Directives in Singapore, Australia and US

PUBLISHED : Tuesday, 19 March, 2002, 12:00am
UPDATED : Tuesday, 19 March, 2002, 12:00am


The 1998 Advanced Medical Directive Act allows citizens aged 21 or over to sign a legal document indicating that, should they become terminally ill, 'extraordinary life-sustaining treatment' will not be used. This is defined as medical intervention which does not cure the illness but only prolongs the process of dying. It is a criminal offence to force someone to make a directive against their will. There have been 1,692 directives registered so far.


In Queensland, South Australia and the Northern Territory, advance directives are legally binding. In New South Wales, they are not a legal document but are seen as strongly persuasive to health-care providers and the Guardianship Board. The 1987 Guardianship Act provides that if someone is in a prolonged comatose state, responsibility for making medical decisions lies first with a spouse or partner, then a carer (such as an adult child for an elderly person) and finally a close relative or friend.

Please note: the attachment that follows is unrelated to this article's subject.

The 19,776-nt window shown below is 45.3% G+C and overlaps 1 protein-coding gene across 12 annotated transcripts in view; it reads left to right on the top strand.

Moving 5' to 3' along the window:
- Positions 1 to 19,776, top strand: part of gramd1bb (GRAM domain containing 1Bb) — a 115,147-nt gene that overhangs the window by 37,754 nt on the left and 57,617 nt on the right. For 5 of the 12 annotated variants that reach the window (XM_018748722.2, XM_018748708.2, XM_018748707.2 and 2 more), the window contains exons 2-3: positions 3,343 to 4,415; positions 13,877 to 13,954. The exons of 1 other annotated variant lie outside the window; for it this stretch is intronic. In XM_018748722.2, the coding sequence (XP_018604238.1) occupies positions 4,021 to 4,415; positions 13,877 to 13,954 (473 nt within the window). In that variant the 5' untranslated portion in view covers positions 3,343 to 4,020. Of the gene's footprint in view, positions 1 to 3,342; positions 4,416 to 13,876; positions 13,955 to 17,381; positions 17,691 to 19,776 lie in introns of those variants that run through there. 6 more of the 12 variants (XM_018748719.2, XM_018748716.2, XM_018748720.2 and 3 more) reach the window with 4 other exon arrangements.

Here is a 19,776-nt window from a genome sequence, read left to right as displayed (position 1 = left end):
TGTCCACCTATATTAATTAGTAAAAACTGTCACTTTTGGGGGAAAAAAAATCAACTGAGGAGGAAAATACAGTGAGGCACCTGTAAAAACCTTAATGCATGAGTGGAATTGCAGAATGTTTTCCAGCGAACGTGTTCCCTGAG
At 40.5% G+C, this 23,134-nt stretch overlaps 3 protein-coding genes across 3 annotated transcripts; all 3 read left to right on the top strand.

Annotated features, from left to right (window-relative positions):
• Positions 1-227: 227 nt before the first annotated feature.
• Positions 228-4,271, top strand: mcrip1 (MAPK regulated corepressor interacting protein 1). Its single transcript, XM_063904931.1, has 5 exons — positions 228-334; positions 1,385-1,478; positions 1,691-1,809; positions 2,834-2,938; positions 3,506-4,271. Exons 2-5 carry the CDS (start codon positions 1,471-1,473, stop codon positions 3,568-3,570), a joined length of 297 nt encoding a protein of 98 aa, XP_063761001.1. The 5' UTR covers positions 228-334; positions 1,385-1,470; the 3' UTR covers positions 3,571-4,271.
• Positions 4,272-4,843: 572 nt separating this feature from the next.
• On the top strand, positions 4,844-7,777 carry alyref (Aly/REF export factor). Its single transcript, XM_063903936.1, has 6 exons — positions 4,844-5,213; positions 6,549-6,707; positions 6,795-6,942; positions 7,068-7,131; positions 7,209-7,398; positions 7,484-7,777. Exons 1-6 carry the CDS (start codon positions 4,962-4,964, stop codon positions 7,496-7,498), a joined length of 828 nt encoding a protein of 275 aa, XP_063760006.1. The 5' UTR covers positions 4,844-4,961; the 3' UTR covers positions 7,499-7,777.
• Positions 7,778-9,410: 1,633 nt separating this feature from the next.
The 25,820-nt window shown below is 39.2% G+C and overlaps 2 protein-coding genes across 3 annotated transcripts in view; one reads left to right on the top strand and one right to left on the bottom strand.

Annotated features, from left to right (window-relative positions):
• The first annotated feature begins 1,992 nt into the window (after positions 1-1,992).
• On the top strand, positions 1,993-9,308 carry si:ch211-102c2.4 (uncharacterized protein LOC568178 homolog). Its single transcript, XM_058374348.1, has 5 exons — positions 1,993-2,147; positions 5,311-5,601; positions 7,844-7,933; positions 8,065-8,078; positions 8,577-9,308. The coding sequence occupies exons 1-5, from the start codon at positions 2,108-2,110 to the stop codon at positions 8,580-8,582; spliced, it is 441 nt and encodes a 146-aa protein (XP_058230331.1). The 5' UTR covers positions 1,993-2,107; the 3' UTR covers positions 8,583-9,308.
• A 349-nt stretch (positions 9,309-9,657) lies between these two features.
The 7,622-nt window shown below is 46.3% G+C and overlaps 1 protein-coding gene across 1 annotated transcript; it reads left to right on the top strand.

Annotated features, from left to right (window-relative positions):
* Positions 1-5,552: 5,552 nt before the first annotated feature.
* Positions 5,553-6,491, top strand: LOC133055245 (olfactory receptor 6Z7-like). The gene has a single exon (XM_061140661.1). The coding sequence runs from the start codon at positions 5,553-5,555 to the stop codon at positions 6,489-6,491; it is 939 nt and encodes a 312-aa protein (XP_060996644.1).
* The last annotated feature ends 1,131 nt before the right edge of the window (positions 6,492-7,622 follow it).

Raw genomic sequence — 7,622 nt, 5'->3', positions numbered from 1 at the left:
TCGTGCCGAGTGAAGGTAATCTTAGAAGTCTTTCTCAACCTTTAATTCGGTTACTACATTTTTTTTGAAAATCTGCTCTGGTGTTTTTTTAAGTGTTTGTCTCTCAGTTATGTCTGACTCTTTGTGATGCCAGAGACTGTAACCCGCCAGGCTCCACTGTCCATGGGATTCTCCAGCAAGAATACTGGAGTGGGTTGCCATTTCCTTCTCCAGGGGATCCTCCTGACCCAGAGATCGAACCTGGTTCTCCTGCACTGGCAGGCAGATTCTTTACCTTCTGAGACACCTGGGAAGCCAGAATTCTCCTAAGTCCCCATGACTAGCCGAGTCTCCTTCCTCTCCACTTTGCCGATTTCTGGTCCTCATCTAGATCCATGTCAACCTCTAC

United States

Advanced directives were originally devised by American lawyer Louis Kutner, who first proposed the idea in 1969. Many states have legislation governing advanced directives. Without a directive, the mechanism for withdrawing treatment for comatose patients comes either with a declaration of death if there is no brain function or through a guardian if there is clear evidence of delegation of decision-making authority previously given by the individual. However, even if a persistently vegetative patient's family insists he be kept alive on artificial respiration, a doctor can stop treatment if he is declared brain dead. Relatives often then move the patient to another hospital, a situation that has resulted in thousands of individuals in the US in permanent vegetative states receiving medical care.